Categories
Software Architecture Software Development

To Interface or Not To Interface?

You make extensive use of interfaces, but the system remains tightly coupled. What gives? Learn when interfaces are actually useful, and how.

I often come across the generic recommendation of using interfaces as a way to reduce coupling and enable Dependency Inversion or even Dependency Injection.

Suddenly, almost everything in a software is an interface. Even so, the system is tightly coupled and the dependencies may have been injected but not inverted.

You can end up creating coupling even with interfaces, e.g. by injecting a database interface into a domain class. And that kind of dependency doesn’t make sense.

The truth is that interfaces are not a requirement to achieve these goals.

So when to use interfaces? We will see that there are two very specific cases:

1. When the interface represents a real abstraction

And I say “real” because you don’t need an interface to have an abstraction. Any class is an abstraction of some concept.

A Product class is an abstraction of the product sold in an e-commerce, mapping only the attributes and operations relevant to performing the required tasks.

The question, then, is when an abstraction is of the right type to be represented by an interface in software, in a way that it yields real benefits.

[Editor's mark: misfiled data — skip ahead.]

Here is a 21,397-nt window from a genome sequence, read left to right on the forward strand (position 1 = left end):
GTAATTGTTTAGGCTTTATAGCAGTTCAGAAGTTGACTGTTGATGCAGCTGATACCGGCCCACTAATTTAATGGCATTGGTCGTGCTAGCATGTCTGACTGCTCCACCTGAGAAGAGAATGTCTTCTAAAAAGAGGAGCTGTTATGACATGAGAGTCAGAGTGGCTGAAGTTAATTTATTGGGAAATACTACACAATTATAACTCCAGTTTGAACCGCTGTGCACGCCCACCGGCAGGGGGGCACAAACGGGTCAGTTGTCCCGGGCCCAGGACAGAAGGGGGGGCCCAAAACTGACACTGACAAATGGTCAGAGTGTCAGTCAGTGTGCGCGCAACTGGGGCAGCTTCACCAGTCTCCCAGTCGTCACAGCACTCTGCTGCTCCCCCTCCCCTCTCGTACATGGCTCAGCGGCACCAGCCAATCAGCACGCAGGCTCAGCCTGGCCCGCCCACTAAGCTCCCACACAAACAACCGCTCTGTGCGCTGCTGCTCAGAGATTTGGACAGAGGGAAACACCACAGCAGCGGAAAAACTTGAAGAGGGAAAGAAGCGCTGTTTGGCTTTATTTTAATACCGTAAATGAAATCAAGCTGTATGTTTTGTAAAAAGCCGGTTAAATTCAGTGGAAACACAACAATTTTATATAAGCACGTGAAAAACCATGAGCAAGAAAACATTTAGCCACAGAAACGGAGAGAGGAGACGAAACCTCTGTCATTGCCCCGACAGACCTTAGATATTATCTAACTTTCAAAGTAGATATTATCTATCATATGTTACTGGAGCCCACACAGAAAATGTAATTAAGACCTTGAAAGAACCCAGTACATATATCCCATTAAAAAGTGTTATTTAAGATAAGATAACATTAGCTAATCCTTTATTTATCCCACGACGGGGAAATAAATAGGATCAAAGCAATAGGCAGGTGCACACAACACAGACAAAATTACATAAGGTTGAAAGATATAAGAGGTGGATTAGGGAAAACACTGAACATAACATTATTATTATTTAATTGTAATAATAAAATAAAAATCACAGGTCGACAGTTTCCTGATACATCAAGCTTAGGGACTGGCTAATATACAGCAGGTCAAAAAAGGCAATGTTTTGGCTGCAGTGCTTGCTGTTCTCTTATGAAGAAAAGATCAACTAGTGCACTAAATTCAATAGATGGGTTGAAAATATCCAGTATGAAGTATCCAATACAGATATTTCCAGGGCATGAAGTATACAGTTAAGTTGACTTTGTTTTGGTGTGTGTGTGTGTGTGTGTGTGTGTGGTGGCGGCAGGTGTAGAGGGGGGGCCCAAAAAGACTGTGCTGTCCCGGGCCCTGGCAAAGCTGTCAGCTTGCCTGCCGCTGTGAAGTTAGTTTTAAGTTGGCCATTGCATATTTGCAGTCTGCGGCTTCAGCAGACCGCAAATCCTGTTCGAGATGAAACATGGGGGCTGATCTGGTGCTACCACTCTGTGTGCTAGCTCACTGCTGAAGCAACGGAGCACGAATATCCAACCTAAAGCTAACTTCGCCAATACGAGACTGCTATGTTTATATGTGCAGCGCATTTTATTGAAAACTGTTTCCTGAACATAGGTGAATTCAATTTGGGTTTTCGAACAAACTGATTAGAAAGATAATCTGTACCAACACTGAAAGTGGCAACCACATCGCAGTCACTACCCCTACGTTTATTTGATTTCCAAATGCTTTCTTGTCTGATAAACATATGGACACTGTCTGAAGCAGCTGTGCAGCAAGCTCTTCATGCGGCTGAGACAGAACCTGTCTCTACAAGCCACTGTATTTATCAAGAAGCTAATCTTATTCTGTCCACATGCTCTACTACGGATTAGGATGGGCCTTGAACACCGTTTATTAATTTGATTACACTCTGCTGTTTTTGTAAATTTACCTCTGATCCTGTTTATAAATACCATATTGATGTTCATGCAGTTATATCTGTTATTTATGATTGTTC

“Phone” as an abstraction. Each model as an implementation.

Clues that an interface represents a real and relevant abstraction:

  • Has more than one implementation;
  • You can use it in compositions, such as in a Decorator Pattern (more on this later);
  • LSP (Liskov Substitution Principle) holds true for all of its implementations.

2. At the physical boundaries of communication between systems

Another case where the interface is relevant is when it appears at the physical boundaries between two systems, separating the rest of the system from infrastructure concerns such as storage (files and database) and network (http and others). In other words, when you have IO.

Here we apply SOLID’s D: Dependency Inversion. Supposing a Controller, you make it depend on an interface that abstracts the database or repository, rather than relying directly on these resources.